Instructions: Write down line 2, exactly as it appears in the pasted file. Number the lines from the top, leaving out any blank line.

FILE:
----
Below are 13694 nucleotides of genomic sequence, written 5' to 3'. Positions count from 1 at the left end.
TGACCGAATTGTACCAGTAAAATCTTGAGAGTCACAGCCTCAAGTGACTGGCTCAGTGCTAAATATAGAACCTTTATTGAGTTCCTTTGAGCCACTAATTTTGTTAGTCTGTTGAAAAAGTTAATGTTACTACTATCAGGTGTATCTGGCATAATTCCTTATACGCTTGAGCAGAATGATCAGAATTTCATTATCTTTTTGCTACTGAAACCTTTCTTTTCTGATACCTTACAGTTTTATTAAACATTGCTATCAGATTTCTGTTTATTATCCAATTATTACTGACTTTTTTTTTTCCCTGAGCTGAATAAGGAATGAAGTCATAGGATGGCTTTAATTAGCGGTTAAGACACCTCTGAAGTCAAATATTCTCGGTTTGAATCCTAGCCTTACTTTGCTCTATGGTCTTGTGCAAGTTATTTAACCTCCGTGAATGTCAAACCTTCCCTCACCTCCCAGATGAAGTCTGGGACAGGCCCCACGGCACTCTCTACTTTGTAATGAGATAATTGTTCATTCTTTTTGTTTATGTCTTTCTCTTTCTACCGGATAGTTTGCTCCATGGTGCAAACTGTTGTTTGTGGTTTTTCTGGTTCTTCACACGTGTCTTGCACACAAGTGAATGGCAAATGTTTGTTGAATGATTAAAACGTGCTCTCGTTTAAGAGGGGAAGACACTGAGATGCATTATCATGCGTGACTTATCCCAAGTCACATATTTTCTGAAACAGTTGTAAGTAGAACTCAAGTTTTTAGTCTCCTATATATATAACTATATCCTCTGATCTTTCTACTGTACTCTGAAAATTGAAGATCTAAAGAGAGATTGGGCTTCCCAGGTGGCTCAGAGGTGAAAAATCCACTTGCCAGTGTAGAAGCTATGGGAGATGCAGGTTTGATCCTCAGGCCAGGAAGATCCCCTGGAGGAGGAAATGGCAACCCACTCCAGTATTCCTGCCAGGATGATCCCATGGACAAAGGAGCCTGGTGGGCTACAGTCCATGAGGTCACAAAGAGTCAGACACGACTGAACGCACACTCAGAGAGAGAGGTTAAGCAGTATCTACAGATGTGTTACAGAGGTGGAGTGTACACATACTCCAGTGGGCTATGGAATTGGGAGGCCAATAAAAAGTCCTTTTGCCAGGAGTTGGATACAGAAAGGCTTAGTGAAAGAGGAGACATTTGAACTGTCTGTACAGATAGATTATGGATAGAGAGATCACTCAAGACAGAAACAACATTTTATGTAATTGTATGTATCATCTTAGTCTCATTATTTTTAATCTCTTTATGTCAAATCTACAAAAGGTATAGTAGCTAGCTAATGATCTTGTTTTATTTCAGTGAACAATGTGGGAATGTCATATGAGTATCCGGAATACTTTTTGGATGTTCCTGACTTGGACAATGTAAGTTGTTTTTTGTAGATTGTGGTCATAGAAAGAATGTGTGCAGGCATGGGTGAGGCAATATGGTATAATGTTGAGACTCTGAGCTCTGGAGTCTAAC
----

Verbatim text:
TGACCGAATTGTACCAGTAAAATCTTGAGAGTCACAGCCTCAAGTGACTGGCTCAGTGCTAAATATAGAACCTTTATTGAGTTCCTTTGAGCCACTAATTTTGTTAGTCTGTTGAAAAAGTTAATGTTACTACTATCAGGTGTATCTGGCATAATTCCTTATACGCTTGAGCAGAATGATCAGAATTTCATTATCTTTTTGCTACTGAAACCTTTCTTTTCTGATACCTTACAGTTTTATTAAACATTGCTATCAGATTTCTGTTTATTATCCAATTATTACTGACTTTTTTTTTTCCCTGAGCTGAATAAGGAATGAAGTCATAGGATGGCTTTAATTAGCGGTTAAGACACCTCTGAAGTCAAATATTCTCGGTTTGAATCCTAGCCTTACTTTGCTCTATGGTCTTGTGCAAGTTATTTAACCTCCGTGAATGTCAAACCTTCCCTCACCTCCCAGATGAAGTCTGGGACAGGCCCCACGGCACTCTCTACTTTGTAATGAGATAATTGTTCATTCTTTTTGTTTATGTCTTTCTCTTTCTACCGGATAGTTTGCTCCATGGTGCAAACTGTTGTTTGTGGTTTTTCTGGTTCTTCACACGTGTCTTGCACACAAGTGAATGGCAAATGTTTGTTGAATGATTAAAACGTGCTCTCGTTTAAGAGGGGAAGACACTGAGATGCATTATCATGCGTGACTTATCCCAAGTCACATATTTTCTGAAACAGTTGTAAGTAGAACTCAAGTTTTTAGTCTCCTATATATATAACTATATCCTCTGATCTTTCTACTGTACTCTGAAAATTGAAGATCTAAAGAGAGATTGGGCTTCCCAGGTGGCTCAGAGGTGAAAAATCCACTTGCCAGTGTAGAAGCTATGGGAGATGCAGGTTTGATCCTCAGGCCAGGAAGATCCCCTGGAGGAGGAAATGGCAACCCACTCCAGTATTCCTGCCAGGATGATCCCATGGACAAAGGAGCCTGGTGGGCTACAGTCCATGAGGTCACAAAGAGTCAGACACGACTGAACGCACACTCAGAGAGAGAGGTTAAGCAGTATCTACAGATGTGTTACAGAGGTGGAGTGTACACATACTCCAGTGGGCTATGGAATTGGGAGGCCAATAAAAAGTCCTTTTGCCAGGAGTTGGATACAGAAAGGCTTAGTGAAAGAGGAGACATTTGAACTGTCTGTACAGATAGATTATGGATAGAGAGATCACTCAAGACAGAAACAACATTTTATGTAATTGTATGTATCATCTTAGTCTCATTATTTTTAATCTCTTTATGTCAAATCTACAAAAGGTATAGTAGCTAGCTAATGATCTTGTTTTATTTCAGTGAACAATGTGGGAATGTCATATGAGTATCCGGAATACTTTTTGGATGTTCCTGACTTGGACAATGTAAGTTGTTTTTTGTAGATTGTGGTCATAGAAAGAATGTGTGCAGGCATGGGTGAGGCAATATGGTATAATGTTGAGACTCTGAGCTCTGGAGTCTAAC